I believe engaged households, which conversationally / stereotypically map to socioeconomic status, are massive contributing factors to an overall education. I also believe that curriculums and pedagogical approach to education tend to cater towards one or the other type of household. These decisions are often integral in long term vision and strategic planning.
The elected board for our district establishes the vision for Bayside MLK. The appointed board for Willow Creek establishes the vision for our publicly funded independent charter school.
In our district, I believe that Willow Creek caters toward an engaged household and struggles to educate kids without that support at home. BMLK is similar, in that they struggle to educate kids without a high level of support at home, but I believe they are actively designing for the reality of their kids and that specialization is reflected in higher test scores among our most disadvantaged.
In a single school system, I believe the same basic truth holds. There is an overarching curricular and pedagogical orientation that will either specialize toward the dominant need of the student population or the belief systems, stated goals, or other ‘mission driven’ point of view of that school’s leadership. This is true of private christian schools, montessori academies, and charter schools just as it is for traditional public schools of all stripe.
When there are two very distinct and very different populations in that single school, one with a highly engaged household and one without, the overarching paradigm seems ill fit to best serve both. One population will become the exception, getting different treatment, special line items in the budget, and in general viewed as the outlier within the broader context of “normal” students.
All students deserve to feel like if not outright be the norm in their school or, at the very least, at some point during the day – every day – of their young lives. Not every kid gets to enjoy that feeling growing up, and that results in myriad challenges.
In our current two school system, we are developing curricular strategies that serve two fundamentally different student populations. My hypothesis is that a single campus for lower school would provide immense cost savings on shared resources, massive social benefits of a combining all students in non-core classes, and then provide two core curriculum options that are generally derived from our current two programs.
My hypothesis continues to call for the “traditional” model to focus on stability by having two year classrooms (K-1, 2-3, 4-5) while the “charter” model focuses on specialization (K, 1, 2, 3, 4, 5). Everything else is shared – before/after school care, art, music, PE, food service, etc – and thus maximizes savings on redundancies at two campuses while also maximizing social interactions across the student body.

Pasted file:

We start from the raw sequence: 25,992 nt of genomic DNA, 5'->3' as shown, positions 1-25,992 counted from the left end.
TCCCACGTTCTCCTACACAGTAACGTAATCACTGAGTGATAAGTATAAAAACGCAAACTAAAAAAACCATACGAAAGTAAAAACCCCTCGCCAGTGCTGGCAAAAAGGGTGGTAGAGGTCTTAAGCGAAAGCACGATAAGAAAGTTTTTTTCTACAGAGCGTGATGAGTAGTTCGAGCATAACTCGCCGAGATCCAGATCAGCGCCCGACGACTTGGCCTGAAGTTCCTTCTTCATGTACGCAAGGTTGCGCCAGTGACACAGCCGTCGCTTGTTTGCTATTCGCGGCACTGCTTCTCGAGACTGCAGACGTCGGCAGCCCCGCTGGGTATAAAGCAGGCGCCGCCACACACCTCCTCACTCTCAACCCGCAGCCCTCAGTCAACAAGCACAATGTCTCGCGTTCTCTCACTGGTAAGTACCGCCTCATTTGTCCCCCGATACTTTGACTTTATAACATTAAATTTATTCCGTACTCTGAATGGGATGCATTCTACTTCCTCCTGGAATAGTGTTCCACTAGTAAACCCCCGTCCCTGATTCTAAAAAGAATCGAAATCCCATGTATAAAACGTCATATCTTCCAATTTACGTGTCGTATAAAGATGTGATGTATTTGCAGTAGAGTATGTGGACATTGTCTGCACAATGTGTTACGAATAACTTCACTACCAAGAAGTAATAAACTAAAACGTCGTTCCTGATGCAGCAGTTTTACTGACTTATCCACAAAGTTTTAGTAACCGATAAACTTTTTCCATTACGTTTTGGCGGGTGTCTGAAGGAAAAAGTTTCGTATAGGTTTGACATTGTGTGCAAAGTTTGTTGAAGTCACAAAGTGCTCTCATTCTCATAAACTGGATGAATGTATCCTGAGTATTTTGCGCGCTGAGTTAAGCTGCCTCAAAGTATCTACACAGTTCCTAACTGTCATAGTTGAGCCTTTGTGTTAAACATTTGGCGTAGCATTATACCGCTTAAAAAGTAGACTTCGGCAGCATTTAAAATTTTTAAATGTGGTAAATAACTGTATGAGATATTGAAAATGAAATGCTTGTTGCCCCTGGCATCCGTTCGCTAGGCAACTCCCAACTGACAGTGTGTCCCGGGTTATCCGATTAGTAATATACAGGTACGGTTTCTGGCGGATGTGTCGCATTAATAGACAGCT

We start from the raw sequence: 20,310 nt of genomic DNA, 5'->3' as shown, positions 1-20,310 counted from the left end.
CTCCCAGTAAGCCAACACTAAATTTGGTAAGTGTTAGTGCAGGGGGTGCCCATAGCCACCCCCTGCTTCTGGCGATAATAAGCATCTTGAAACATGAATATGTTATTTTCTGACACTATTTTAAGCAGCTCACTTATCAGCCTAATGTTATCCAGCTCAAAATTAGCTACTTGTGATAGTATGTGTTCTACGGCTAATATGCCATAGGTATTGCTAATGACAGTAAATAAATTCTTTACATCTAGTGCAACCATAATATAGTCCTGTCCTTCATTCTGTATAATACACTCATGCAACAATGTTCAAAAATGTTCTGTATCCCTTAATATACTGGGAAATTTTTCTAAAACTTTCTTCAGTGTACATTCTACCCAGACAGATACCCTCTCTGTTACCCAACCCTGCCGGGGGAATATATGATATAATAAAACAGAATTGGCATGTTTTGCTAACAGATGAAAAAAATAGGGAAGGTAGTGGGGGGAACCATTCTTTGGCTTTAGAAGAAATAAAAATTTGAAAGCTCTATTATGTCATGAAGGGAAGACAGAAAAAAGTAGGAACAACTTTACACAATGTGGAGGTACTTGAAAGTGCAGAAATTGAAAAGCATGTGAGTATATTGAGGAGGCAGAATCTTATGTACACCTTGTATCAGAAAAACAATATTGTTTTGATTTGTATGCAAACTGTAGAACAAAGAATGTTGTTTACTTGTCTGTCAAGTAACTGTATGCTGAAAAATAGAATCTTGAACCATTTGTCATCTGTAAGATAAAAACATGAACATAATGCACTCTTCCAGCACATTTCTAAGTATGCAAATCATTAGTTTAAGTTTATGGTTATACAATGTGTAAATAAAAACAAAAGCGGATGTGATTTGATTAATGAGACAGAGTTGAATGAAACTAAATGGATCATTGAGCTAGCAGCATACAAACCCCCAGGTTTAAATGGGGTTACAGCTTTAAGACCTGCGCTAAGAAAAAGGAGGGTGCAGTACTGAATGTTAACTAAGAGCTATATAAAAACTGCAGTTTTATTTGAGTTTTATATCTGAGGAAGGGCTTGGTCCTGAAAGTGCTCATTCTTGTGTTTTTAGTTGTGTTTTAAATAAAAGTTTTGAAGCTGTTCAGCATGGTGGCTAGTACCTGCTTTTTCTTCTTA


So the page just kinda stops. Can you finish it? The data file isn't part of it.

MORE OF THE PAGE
By keeping a traditional core curriculum, we can guarantee every local kid a seat in school. If our only option is a charter school, we may have a capacity problem that leads to lottery assigned seating for local kids. That is not a risk I am willing to take.
If a student, according to testing, guidance counselors, parental request, or otherwise, seems a better fit for one core curriculum or the other… great! It’s a fluid transition between the two and the social implications are greatly reduced if not eliminated since the shared classes and resources provide for continuity of social groups.
If, over time, one curriculum proves both dominant by headcount (as WC does today) and effective for all students (as BMLK does today with specific student populations), then we could evaluate when and how to merge them from a pedagogical and curricular point of view.
The middle school side of things is a bit trickier due to current low headcount, but in general should follow the same principle.
Instead of two separated cores, I’d have common homerooms for all 6th, 7th, and 8th graders (three homerooms, all students) and then subject matter experts teaching their subject at multiple levels. Students would have the social net of their homeroom and skill matched challenge of their subject matter skill level.
The core subjects that foot to state testing should likely follow a curricular and pedagogical style resembling or matching Tam, since preparing for Tam is a primary goal of our district.
Further, I’d like to see a service orientation at the middle school that better connects our students with the myriad nonprofits in southern Marin. This includes the many in Marin City – Bridge the Gap, Performing Stars, and Freedom School to name a few – alongside the Bay Area Discovery Museum, Bay Model, Marine Mammal Center, and NatureBridge.
By cultivating a service orientation we can both prepare our students to be better citizens of the community and attract students from around the county as a magnet program with unique opportunities.
So, does this qualify as a one school plan? Yes and no. I think many are calling for “one school” to mean all kids come together. This accomplishes that. Others mean “one school” as in one principal, one approach to learning, one style of teaching. I do not believe that approach is the best for our students or our district at the moment.
Approaching the reunification of our students in a stepwise approach allows for softer transitions and iterative adjustments as we go.
Students, teachers, parents and community members should lead this effort rather than any predetermined, top-down plan. The board and staff should provide guidelines, structure, and set overall timelines and targets along the way.
Together, we can build the best district for all students.